Williams' letter to Akinola follows a similar request from Presiding Bishop Katharine Jefferts Schori, who wrote to Akinola April 30 urging him to reconsider plans to install Minns, an action she said "would violate the ancient customs of the church" and would "not help the efforts of reconciliation."
If the service proceeds, it "would display to the world division and disunity that are not part of the mind of Christ," Jefferts Schori said in her letter.

Akinola, in a May 2 response to Jefferts Schori, described CANA as providing "a safe place for those who wish to remain faithful Anglicans but can no longer do so within The Episcopal Church." He criticized Jefferts Schori for appealing to the ancient church "when it is your own Province's deliberate rejection of the biblical and historic teaching of the Church that has prompted our current crisis."..............

According to the communiqué issued at the end of that meeting, Jefferts Schori reminded the Primates that some in the Episcopal Church "have lost trust in the Primates and bishops of certain ... Provinces because they fear that they are all too ready to undermine or subvert the polity of the Episcopal Church."

Minns, who was onsite in Tanzania and was observed conferring regularly with Akinola in sessions apparently devoted to planning and influencing the Primates' Communiqué, told the New York Times that CANA was not interfering with the Episcopal Church.

Minns -- an English-born former Mobil Oil executive and former rector of Truro Parish in Fairfax, Virginia -- was elected and consecrated by the bishops of the Anglican Church of Nigeria to serve as CANA's missionary bishop.

"The reality is that there is a broken relationship between the Episcopal Church and the rest of the communion," he said. "We want to give people a freedom of choice to remain Anglican but not under the Episcopal Church as it is currently led."..................

ENS Article

Conservative N.Va. Priest Installed as Anglican Bishop;

By Michelle Boorstein
Washington Post Staff Writer
Sunday, May 6, 2007; A01

A powerful Nigerian Anglican archbishop defied top church leaders yesterday by coming to Northern Virginia and installing as one of his bishops a local minister who recently broke with the U.S. church after accusing it of being too liberal.....................

Archbishop Peter J. Akinola leads a movement that, among other things, believes the Bible is unequivocally opposed to homosexuality and divorced clergy........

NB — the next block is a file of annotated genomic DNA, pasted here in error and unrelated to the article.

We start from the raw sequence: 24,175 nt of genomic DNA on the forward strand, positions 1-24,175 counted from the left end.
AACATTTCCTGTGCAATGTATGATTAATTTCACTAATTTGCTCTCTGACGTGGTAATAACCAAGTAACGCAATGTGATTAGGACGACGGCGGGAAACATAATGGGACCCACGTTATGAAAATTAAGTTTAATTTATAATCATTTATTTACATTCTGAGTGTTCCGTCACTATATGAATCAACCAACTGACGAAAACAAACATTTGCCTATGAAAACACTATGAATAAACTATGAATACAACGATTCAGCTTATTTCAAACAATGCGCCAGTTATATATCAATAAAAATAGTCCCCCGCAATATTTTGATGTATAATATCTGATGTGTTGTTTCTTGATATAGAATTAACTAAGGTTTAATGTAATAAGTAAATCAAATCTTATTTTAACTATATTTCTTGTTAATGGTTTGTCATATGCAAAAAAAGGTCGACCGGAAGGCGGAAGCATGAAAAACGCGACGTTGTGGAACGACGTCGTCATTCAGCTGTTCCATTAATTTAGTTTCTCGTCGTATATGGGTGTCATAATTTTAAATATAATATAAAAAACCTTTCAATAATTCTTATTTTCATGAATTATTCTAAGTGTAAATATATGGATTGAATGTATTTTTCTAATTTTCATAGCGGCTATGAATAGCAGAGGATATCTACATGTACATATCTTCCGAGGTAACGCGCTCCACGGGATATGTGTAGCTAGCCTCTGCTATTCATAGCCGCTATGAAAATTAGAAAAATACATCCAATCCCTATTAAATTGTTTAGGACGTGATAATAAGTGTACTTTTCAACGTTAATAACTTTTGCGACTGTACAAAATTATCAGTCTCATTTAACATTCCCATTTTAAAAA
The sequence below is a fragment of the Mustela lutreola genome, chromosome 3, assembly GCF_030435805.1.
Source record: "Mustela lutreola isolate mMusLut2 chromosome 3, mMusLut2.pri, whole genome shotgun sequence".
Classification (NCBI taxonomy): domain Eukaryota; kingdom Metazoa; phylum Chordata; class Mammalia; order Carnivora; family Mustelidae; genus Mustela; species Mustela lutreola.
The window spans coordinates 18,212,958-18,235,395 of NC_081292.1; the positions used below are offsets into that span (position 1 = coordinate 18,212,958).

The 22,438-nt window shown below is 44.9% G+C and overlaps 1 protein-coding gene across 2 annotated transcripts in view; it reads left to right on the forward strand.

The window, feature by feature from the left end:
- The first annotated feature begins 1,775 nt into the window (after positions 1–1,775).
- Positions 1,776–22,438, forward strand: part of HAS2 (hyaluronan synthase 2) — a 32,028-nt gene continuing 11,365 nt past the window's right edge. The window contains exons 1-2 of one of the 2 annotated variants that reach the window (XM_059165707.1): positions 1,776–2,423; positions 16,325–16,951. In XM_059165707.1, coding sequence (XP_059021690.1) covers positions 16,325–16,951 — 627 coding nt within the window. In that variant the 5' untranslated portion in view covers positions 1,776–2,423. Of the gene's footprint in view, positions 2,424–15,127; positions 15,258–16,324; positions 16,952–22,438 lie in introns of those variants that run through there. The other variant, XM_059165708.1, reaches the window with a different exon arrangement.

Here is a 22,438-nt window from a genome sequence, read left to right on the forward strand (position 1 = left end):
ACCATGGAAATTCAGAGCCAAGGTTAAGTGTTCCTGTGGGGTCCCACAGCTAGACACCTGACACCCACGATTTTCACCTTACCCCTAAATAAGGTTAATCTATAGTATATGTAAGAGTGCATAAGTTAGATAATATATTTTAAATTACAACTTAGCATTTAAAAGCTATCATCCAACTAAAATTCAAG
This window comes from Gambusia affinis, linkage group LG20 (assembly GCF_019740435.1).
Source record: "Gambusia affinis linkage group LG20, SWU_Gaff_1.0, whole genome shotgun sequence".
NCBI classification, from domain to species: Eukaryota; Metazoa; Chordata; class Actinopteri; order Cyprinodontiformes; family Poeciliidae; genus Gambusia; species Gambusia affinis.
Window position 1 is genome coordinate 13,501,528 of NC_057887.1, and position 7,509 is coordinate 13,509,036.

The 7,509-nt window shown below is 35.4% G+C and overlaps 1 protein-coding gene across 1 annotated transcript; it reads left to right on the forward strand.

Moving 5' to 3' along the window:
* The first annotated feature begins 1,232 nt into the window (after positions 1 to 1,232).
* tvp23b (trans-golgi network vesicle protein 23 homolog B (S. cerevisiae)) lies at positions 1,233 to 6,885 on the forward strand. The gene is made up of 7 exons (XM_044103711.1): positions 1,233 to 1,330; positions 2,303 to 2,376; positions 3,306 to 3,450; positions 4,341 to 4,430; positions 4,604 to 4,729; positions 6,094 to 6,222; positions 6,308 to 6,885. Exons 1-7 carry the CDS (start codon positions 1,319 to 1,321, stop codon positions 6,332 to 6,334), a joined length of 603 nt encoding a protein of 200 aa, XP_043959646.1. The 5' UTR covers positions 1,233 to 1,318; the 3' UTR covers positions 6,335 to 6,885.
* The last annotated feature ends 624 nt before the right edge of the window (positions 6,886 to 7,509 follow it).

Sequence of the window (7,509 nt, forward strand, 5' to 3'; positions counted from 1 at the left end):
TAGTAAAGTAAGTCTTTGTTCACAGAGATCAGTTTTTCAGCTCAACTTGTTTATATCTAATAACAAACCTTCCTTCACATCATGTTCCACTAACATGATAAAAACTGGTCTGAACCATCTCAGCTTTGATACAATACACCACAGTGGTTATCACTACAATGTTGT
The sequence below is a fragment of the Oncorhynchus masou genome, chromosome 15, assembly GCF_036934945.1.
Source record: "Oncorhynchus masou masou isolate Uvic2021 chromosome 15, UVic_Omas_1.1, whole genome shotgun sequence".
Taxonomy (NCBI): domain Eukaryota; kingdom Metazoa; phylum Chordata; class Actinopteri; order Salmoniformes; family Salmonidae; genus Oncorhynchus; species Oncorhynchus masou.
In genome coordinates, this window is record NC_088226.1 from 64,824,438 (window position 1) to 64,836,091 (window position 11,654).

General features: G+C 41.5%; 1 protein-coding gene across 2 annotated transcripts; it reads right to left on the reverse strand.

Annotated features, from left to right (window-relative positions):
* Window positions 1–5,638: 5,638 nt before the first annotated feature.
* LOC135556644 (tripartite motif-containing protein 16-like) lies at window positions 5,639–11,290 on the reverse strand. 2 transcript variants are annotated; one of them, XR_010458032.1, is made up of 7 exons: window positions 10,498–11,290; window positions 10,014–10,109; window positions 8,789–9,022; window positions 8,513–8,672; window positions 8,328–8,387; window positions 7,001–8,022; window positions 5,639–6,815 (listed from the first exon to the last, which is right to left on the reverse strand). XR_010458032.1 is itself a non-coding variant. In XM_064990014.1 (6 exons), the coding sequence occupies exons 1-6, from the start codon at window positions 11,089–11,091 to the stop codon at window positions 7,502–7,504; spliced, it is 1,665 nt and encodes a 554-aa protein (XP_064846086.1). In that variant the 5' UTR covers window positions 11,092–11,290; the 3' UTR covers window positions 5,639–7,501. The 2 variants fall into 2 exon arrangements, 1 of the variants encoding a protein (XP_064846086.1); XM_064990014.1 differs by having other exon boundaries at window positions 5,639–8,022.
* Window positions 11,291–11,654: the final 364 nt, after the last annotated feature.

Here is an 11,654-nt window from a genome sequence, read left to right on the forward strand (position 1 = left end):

The installation, held at a 3,500-seat Christian event center next to the Potomac Mills Mall, was high-profile fuel for the debate in the 70 million-member Anglican Communion over the proper reading of Scripture on homosexuality and other issues. The questions have not only roiled the Episcopal Church but also divided other denominations worldwide over the past decade.

Episcopal Church leaders maintain that Minns and his ideological peers are trying to oversimplify Jesus's teachings in a complex world........................

Minns, longtime rector of the prominent Truro Church in Fairfax City, became a global figure in December when he led 11 Virginia churches to leave the Episcopal Church; all placed themselves under the leadership of Akinola. They included some of the largest Episcopal congregations in the country.

.........Akinola has emerged in the past few years as one of the most prominent conservative Anglican leaders, but even his loyalists sometimes have concerns about him. Many Episcopalians noted last year that he supported a Nigerian bill that would jail gay men and lesbians who gathered or touched in public.

"This isn't the right way, setting this up and then claiming it. It's unilateralist. It creates distrust," said the Rev. Ephraim Radner, a senior fellow at the conservative Anglican Communion Institute in Colorado.

Radner said he sees other conservative groups declining and hears "well-founded rumors" that several U.S. bishops are looking hard at joining Minns.

Among those present for yesterday's ceremony was Pittsburgh Bishop Robert Duncan, who leads a group of U.S. parishes that remain in the Episcopal Church but are critical of it.................

Washington Post Article